On One Hand

January 7, 2008

Hillary’s tears win sympathy

Filed under: Uncategorized — ononehand @ 2:48 pm
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Barack Obama has been shooting ahead in the Democratic primaries after a comfortable win in Iowa, leading to a surge in New Hampshire polls and increased favorability among Democrats nationwide. Hillary Clinton lost the support of many Democrats when she went negative against Obama in December and early January; campaign statements about Obama’s high school cocaine use and sneaky mentions of Islamic faith on Obama’s father’s side of the family have cost Clinton a crucial level of support. Cuthroat, negative campaigning sometimes works when done in close elections by a lesser-of-two-evils candidate against the other, as it scares voters against the one who was attacked. But Clinton is already painted as a dirty, establishment politician, while Obama is generally liked; Clinton’s negative campaigning only seemed to prove those fears true, and reflected more poorly on Clinton than Obama.

In the face of her loss, a tired and weary Clinton is emerging as a better politician than the campaign machine she evolved from. During Saturday night’s New Hampshire debates, Clinton was asked to discuss her lack of “likeability,” to which she half-jokingly replied, “it hurts my feelings.” All four debating Democrats joked as they sparred through the debate, and Clinton coated her otherwise nasty attacks with a sense of mirth. Days later, she tearfully explained the hardships of campaigning and her heartfelt desire to change America, but in a way that was neither melodramatic nor self-pitying. The real-and-open Clinton is far more likeable than any other, and would prove to be a less decisive figure in a general election.

The truth is that Democrats are generally favorable towards all their candidates, and would rather see them working together as a team than working against each other. The competition between them is a necessary evil for now, but Democrats want to choose from their best tendencies, not their worst tendencies. It may be too late for Hillary to turn Obama’s surge around, but she will certainly do better with Democrats when she is friendly and personal, and avoids nasty attacks at her opponents.

Clinton previously refused to show this softer side, which many attribute to the fact that she must consciously overcome fears that a woman president would be too “emotional” to be a good leader. But an emotionless and calculating woman is going to lose on personality in a culture that expects their women to be kind and warm – and we are so used to seeing men fight dirty in politics that we hardly notice it. For Clinton, the humanness is a double-edged sword; if she shows to much of it, she is seen as fragile or weak, if she shows too much of it, she is seen as a cutthroat bitch who has a grudge against men. All these challenges Clinton faces for the fact that she is female.

In spite of her cold image, journalists and supporters who know Clinton personally say that she is very warm and genuine in a one-on-one conversation. Meanwhile, Obama, who can take one’s breath away in a public speech, seems rambling and sometimes downright bizarre in personal conversation. When NBC’s Brian Williams showed Obama that he was pictured on the cover of Newsweek – an photo of himself that Obama had not yet seen – a visibly exhausted Obama gave a weak response. He said the picture made him think of his grandmother, who would have been proud, and “her chin used to tremble and she would get all weepy.” While Obama’s speech language is powerful, the term “all weepy” hardly contrasts it with something heartfelt and personal. It was hardly an inspiring quote, melodramatic and understated at the same time.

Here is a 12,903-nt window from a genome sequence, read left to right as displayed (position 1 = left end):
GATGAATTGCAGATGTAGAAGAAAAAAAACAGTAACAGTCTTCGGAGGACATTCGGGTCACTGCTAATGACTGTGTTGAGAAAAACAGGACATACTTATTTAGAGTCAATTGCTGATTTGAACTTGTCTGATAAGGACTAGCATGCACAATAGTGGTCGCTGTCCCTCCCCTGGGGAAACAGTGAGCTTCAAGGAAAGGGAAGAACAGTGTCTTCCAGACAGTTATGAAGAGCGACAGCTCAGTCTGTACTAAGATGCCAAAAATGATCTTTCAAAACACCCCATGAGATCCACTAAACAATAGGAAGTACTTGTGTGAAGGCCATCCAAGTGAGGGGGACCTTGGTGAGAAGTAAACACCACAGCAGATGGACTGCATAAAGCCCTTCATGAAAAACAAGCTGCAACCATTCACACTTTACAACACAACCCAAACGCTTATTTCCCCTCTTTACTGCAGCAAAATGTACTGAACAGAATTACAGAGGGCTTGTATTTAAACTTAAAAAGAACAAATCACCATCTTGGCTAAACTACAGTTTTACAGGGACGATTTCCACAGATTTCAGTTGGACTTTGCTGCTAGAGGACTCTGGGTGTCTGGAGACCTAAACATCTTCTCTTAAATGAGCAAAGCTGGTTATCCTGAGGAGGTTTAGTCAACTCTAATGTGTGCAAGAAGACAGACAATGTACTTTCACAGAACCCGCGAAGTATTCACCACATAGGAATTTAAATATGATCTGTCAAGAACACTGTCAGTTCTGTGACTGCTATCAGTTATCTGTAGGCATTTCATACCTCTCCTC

Obama is going to win in New Hampshire, and Clinton, a powerful politician, is going to stay in the race even from behind. One thing the New Hampshire contest might achieve is to weaken Edwars near to the point of elimination, and force his supporters to choose between Obama and Clinton. A true contrast between the two will better determine who is a safer bet in the general election. This is good for Democrats. In spite of Edwards’ perceived electability, he is exceptionally negative towards the wealthy, though he himself is a multi-millionare. His scathing attacks on “special interests” are going to turn off a lot of voters in crucial states and appeal to Republican accusations that Democrats are engaging in “class warfare.” A populist candidate never wins the general election, and Edwards is too entrenched in that route to appeal to moderates or independents later on.

But Democrats still really like Hillary, and Democratic women, in particular, really like what she stands for as a woman who has gone so far. If Obama wins the nomination, Democrats are going to want to see her retain a role in the national scene. She will be encouraged to become senate president or even play a role in the cabinet, and though the vice presidency highly is unlikely, it is a vague possibility.



  1. Fuck her tears. She can go to cookie baking hell for all I care. And I love the fact that Obama used cocaine and was honest.

    Comment by timberwolves — January 8, 2008 @ 5:53 am | Reply

  2. Senate President = Vice-President. President pro-temp?

    Comment by erichowens — January 8, 2008 @ 3:51 pm | Reply

  3. I meant to say show me your penis.

    Comment by erichowens — January 8, 2008 @ 10:10 pm | Reply

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